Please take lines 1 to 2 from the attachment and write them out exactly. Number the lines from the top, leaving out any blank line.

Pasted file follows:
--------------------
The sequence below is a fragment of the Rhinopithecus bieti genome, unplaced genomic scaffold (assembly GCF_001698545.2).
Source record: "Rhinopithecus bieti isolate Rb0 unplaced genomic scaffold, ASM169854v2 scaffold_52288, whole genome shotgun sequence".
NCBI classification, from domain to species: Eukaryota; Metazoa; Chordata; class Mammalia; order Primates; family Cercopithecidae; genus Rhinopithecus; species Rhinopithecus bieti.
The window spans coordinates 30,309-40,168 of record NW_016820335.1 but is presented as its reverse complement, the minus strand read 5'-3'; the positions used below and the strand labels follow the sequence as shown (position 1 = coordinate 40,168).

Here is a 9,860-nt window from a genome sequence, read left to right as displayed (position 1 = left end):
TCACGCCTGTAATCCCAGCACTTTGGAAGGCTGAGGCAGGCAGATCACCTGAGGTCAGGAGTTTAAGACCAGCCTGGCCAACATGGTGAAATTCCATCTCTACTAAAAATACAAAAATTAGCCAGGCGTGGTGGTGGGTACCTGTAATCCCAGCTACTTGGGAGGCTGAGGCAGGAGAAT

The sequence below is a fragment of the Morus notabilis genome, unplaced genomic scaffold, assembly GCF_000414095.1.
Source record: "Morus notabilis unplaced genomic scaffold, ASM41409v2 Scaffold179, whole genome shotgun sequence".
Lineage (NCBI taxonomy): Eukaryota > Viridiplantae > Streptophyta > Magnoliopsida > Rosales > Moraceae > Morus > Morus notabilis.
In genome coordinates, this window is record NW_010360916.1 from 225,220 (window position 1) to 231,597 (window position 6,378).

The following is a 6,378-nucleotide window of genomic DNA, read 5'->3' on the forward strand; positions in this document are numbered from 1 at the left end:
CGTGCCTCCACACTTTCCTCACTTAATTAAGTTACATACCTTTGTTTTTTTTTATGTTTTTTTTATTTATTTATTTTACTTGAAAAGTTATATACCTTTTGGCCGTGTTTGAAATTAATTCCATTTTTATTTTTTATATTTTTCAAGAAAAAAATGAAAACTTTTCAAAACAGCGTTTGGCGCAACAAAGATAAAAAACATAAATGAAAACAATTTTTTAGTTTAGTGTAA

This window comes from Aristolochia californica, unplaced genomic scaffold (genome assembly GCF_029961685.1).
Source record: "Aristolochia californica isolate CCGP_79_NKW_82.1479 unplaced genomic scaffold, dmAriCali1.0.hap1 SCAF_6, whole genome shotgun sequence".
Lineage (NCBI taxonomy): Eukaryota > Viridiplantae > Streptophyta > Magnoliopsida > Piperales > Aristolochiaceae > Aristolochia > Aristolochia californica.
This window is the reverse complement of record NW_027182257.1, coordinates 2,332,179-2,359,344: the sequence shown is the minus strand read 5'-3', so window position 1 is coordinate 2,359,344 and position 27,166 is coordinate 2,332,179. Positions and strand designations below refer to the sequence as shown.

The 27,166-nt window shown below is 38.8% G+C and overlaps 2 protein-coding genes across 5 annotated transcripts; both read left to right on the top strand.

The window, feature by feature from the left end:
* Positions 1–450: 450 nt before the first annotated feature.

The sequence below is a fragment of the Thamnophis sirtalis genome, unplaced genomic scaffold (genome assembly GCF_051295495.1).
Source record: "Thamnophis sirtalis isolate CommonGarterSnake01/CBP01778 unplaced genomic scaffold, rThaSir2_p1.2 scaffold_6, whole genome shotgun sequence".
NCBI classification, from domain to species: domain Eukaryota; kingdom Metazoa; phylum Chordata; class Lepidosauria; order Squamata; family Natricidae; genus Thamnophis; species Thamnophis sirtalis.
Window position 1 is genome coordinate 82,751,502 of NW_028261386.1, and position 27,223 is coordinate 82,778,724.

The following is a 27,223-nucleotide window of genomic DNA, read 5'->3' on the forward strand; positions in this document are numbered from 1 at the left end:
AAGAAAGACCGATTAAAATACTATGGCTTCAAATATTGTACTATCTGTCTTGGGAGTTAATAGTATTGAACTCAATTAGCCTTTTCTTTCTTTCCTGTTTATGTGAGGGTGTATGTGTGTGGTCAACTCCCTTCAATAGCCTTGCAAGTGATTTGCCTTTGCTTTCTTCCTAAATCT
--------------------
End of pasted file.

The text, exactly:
The sequence below is a fragment of the Rhinopithecus bieti genome, unplaced genomic scaffold (assembly GCF_001698545.2).
Source record: "Rhinopithecus bieti isolate Rb0 unplaced genomic scaffold, ASM169854v2 scaffold_52288, whole genome shotgun sequence".